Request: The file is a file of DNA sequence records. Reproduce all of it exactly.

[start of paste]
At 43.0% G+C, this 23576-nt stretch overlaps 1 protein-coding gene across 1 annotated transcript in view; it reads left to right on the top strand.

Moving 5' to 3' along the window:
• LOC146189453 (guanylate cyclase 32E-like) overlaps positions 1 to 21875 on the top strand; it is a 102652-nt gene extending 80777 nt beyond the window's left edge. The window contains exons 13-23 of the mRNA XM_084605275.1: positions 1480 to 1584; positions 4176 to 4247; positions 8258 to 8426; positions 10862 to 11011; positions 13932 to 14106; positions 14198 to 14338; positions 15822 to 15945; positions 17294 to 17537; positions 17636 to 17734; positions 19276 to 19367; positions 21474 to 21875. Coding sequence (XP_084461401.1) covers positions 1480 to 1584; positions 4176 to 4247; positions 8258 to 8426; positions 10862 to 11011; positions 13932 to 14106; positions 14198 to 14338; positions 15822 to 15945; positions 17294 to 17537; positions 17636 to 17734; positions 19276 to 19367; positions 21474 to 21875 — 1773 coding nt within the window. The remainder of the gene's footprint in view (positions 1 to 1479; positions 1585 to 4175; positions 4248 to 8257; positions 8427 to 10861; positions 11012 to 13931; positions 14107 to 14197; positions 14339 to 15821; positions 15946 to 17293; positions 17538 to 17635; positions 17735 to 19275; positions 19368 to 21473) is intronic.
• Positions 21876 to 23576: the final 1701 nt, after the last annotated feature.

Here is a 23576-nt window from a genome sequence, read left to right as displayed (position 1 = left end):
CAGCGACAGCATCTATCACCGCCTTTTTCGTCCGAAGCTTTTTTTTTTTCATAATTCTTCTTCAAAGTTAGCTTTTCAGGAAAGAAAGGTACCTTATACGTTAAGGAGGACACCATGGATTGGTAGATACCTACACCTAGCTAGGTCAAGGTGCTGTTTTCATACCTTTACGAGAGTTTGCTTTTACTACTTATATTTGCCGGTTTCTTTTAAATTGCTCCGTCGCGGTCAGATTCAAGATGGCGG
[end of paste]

At 43.0% G+C, this 23576-nt stretch overlaps 1 protein-coding gene across 1 annotated transcript in view; it reads left to right on the top strand.

Moving 5' to 3' along the window:
• LOC146189453 (guanylate cyclase 32E-like) overlaps positions 1 to 21875 on the top strand; it is a 102652-nt gene extending 80777 nt beyond the window's left edge. The window contains exons 13-23 of the mRNA XM_084605275.1: positions 1480 to 1584; positions 4176 to 4247; positions 8258 to 8426; positions 10862 to 11011; positions 13932 to 14106; positions 14198 to 14338; positions 15822 to 15945; positions 17294 to 17537; positions 17636 to 17734; positions 19276 to 19367; positions 21474 to 21875. Coding sequence (XP_084461401.1) covers positions 1480 to 1584; positions 4176 to 4247; positions 8258 to 8426; positions 10862 to 11011; positions 13932 to 14106; positions 14198 to 14338; positions 15822 to 15945; positions 17294 to 17537; positions 17636 to 17734; positions 19276 to 19367; positions 21474 to 21875 — 1773 coding nt within the window. The remainder of the gene's footprint in view (positions 1 to 1479; positions 1585 to 4175; positions 4248 to 8257; positions 8427 to 10861; positions 11012 to 13931; positions 14107 to 14197; positions 14339 to 15821; positions 15946 to 17293; positions 17538 to 17635; positions 17735 to 19275; positions 19368 to 21473) is intronic.
• Positions 21876 to 23576: the final 1701 nt, after the last annotated feature.

Here is a 23576-nt window from a genome sequence, read left to right as displayed (position 1 = left end):
CAGCGACAGCATCTATCACCGCCTTTTTCGTCCGAAGCTTTTTTTTTTTCATAATTCTTCTTCAAAGTTAGCTTTTCAGGAAAGAAAGGTACCTTATACGTTAAGGAGGACACCATGGATTGGTAGATACCTACACCTAGCTAGGTCAAGGTGCTGTTTTCATACCTTTACGAGAGTTTGCTTTTACTACTTATATTTGCCGGTTTCTTTTAAATTGCTCCGTCGCGGTCAGATTCAAGATGGCGG